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Abstract

Objective

To examine the degree to which disease severity and domains of self-efficacy (pain, function, and other symptoms) explain pain and functioning in rheumatoid arthritis (RA) patients.

Methods

Patients (n = 263) completed the Arthritis Impact Measurement Scales 2 to assess pain and functioning (physical, affective, and social), the Arthritis Self-Efficacy Scale to assess 3 self-efficacy domains (pain, physical function, and other). Disease severity was assessed with C-reactive protein level, physician's rating, and abnormal joint count. Structural equation modeling was used to examine 3 hypotheses: does disease severity have a direct relationship with pain and each area of functioning, does disease severity have a direct relationship with each arthritis self-efficacy domain, and do the self-efficacy domains mediate the relationship between disease severity and RA pain and each area of functioning.

Results

Disease severity was related to pain, physical functioning, and each self-efficacy domain (β = 0.28–0.56, P < 0.001). Each self-efficacy domain was related to its respective domain of functioning (e.g., self-efficacy for pain was related to pain; β = 0.36–0.54, P < 0.001). Self-efficacy mediated the relationship between disease severity and pain and functioning (β = 0.12–0.19, P < 0.001). Self-efficacy for pain control and to perform functional tasks accounted for 32–42% of disease severity's total effect on their respective outcomes (e.g., self-efficacy for pain control accounted for 32% of disease severity's total effect on pain). Variance accounted for by the total model was 52% for pain, 53% for physical functioning, and 44% for affective and social functioning.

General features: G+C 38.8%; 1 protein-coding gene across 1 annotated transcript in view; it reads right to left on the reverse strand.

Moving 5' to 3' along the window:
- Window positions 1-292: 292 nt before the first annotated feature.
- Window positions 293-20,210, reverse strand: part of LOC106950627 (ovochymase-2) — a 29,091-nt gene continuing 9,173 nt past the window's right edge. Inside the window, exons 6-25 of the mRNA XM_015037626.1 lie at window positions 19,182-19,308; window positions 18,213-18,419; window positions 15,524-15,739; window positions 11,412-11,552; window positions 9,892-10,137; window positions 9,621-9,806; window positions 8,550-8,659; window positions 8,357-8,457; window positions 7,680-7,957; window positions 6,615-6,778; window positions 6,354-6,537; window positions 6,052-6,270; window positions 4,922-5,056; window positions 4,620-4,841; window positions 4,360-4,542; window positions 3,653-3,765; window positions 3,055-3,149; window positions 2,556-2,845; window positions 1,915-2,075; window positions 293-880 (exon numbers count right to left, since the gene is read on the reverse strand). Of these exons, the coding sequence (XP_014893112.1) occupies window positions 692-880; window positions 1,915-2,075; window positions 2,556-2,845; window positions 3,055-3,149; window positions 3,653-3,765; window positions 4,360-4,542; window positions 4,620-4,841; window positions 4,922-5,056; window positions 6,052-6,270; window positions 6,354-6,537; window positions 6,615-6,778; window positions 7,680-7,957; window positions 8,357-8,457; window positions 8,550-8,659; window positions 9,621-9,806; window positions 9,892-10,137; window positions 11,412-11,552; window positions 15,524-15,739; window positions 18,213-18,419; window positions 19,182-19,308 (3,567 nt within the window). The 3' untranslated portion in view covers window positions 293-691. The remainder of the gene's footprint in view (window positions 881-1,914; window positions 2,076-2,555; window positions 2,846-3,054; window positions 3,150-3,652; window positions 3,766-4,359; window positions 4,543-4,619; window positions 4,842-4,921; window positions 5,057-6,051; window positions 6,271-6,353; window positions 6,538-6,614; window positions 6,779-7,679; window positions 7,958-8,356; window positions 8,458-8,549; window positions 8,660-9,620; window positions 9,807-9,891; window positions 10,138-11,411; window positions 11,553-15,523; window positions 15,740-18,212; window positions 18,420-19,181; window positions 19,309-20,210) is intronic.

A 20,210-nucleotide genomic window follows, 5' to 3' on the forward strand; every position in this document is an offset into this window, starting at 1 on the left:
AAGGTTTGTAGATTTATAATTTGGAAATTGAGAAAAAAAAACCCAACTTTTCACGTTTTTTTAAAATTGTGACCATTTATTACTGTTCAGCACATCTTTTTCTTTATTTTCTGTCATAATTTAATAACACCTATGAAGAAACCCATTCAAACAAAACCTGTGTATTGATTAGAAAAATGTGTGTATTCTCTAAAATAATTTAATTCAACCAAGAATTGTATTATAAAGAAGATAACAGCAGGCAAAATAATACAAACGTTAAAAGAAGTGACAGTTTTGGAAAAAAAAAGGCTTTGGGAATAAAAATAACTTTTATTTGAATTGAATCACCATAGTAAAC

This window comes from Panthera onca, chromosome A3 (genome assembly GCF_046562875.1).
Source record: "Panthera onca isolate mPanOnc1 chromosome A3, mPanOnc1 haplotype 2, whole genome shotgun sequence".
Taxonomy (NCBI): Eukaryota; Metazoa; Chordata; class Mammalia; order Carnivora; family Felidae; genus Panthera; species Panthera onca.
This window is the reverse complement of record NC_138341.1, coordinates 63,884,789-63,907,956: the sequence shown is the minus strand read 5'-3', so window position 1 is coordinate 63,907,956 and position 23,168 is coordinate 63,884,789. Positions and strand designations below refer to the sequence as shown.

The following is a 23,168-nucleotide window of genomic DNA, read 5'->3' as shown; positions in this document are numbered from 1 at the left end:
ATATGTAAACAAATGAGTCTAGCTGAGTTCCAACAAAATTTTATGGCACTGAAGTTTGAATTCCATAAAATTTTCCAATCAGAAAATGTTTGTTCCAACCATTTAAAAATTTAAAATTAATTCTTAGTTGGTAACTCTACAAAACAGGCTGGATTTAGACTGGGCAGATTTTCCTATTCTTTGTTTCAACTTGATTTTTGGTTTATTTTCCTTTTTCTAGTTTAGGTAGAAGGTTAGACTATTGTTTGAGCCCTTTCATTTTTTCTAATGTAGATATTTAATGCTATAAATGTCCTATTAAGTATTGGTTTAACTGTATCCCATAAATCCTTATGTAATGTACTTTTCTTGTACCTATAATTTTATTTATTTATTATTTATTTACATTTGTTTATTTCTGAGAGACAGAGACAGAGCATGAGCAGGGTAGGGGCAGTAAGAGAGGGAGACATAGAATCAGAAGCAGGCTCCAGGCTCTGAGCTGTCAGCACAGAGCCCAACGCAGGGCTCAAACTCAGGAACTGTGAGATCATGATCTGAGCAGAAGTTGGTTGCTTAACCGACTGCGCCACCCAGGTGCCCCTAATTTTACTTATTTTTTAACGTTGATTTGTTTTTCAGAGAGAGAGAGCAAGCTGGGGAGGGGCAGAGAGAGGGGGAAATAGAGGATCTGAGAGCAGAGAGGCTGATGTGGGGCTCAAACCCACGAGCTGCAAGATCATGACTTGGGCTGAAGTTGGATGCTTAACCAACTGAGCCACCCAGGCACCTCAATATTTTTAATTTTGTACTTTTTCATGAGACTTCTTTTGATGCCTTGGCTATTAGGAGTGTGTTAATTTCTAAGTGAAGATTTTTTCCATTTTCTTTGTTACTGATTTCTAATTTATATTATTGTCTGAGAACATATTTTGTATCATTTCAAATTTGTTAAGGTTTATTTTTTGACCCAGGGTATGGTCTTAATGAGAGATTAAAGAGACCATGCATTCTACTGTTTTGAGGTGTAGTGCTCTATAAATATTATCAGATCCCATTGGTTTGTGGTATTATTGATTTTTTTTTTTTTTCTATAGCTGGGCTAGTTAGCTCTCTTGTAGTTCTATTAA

Conclusion

Disease severity and self-efficacy both impact RA functioning, and intervening in these areas may lead to better outcomes.